The first death of a homeless New Yorker from coronavirus has been recorded this week, city officials revealed.
New York City’s Department of Social Services announced that a single adult man in his 60s was hospitalized last week and that officials were alerted of his death Tuesday. His identity has not been released.
‘Tragically, one New Yorker experiencing homelessness succumbed to this virus after several days in the hospital – our hearts go out to this individual’s friends and family,’ spokesperson Isaac McGinn told ABC News.
‘What we’re seeing continues to track the trends across our city, state, and country – with more testing taking place, we’re effectively identifying more positives, which gives us the ability to immediately connect each individual to the care they need, whether in hospital or in isolation.’
The man’s death could further worry homeless advocates who say this population is particularly at risk during the global outbreak.
The homeless population is considered vulnerable because they frequent institutional settings and may not have consistent access to clean facilities.
DHS confirmed 39 positive COVID-19 cases among New York’s homeless population this week.
The New York Department of Homeless Services announced there were 17 coronavirus patients at 12 shelters citywide on Sunday night.
As of Thursday, New York Daily News reported that there were 39 people in 27 homeless shelters across the city tested positive for coronavirus. Twelve have been hospitalized.
Of the infected homeless population, McGinn said that one patient ‘completed their isolation and got back on their feet healthy.
In response, DHS have identified special housing units, including 500 designated isolated units in separate facilities that can house infected homeless patients.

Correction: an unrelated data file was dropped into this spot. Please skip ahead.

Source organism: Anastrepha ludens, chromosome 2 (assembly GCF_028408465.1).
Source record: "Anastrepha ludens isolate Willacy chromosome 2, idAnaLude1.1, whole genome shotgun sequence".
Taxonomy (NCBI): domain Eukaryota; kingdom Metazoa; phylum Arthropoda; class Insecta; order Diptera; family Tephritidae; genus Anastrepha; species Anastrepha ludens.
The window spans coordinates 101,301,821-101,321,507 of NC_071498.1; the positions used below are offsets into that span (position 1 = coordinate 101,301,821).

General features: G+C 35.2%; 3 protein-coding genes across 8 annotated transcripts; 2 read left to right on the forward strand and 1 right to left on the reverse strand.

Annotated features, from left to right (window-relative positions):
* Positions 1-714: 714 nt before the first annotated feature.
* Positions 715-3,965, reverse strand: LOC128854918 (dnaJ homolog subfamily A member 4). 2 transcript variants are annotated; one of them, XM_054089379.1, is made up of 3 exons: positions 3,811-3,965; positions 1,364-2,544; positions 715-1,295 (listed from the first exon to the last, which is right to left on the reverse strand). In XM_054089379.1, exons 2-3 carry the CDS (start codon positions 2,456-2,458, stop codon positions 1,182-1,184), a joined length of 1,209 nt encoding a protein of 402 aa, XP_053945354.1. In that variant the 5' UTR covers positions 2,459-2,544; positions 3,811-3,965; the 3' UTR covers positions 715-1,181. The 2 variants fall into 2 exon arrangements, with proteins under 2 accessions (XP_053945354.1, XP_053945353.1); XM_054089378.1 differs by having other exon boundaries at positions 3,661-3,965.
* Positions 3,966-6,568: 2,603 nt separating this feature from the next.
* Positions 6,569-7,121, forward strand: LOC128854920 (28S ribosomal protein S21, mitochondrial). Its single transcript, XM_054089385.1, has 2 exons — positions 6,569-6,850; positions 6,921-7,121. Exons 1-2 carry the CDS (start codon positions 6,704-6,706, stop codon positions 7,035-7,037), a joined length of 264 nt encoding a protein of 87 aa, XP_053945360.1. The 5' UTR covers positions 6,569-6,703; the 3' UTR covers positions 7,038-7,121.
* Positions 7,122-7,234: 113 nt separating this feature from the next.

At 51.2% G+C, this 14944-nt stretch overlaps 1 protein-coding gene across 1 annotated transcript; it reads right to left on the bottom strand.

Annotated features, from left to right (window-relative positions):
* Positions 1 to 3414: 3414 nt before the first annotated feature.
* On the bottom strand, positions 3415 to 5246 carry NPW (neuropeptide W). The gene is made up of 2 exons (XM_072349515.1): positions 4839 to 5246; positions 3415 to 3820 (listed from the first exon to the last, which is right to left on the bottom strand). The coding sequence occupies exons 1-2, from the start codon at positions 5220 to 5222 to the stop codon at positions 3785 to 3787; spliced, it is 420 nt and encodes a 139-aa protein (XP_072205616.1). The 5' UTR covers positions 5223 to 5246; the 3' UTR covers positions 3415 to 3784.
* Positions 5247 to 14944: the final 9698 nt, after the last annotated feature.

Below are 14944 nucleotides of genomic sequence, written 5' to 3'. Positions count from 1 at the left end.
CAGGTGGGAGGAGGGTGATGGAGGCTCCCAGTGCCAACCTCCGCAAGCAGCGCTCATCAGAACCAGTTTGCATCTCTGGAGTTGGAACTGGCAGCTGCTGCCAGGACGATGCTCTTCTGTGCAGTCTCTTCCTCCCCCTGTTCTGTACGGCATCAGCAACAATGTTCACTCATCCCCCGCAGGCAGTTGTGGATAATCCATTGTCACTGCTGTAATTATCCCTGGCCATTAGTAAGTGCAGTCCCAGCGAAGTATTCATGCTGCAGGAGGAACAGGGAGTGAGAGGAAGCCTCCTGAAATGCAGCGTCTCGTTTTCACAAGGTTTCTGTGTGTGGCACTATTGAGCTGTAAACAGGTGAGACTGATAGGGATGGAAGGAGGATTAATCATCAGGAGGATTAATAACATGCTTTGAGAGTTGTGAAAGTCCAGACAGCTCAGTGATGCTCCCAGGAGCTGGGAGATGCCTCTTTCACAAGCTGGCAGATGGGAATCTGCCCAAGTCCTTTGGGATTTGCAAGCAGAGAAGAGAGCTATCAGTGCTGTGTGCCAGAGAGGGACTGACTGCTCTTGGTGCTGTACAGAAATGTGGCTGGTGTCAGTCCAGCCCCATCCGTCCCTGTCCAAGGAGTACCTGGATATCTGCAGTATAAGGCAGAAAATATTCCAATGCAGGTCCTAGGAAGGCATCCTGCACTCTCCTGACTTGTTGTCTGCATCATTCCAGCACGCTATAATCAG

There are approximately 65 individuals in isolation at two of the designated locations.
Nine individuals have been put into isolation units, nine are self-isolating inside their rooms and nine more are staying with family.
Coalition for the Homeless reports that there were 62,679 homeless people as of January 2020, while the Department of Housing and Urban Development said the number was closer to 78,604 in a 2019 report.
The New York City death follows California’s first death of a homeless California resident last week.
Ivan Klassen, director of community partnerships of the Los Angeles Mission, doubled down on reports that the homeless population has a higher rate of contracting the disease.
Klassen said: ‘Unfortunately, we are well aware of the sad fact that our homeless population is 30 percent more susceptible to the COVID-19 virus than those who are healthy because of their compromised respiratory systems.’
New York Governor Andrew Cuomo said on Wednesday that more than 30,800 people had tested positive for the virus in his state, the epicenter of the US outbreak, and more than 17,800 in New York City alone.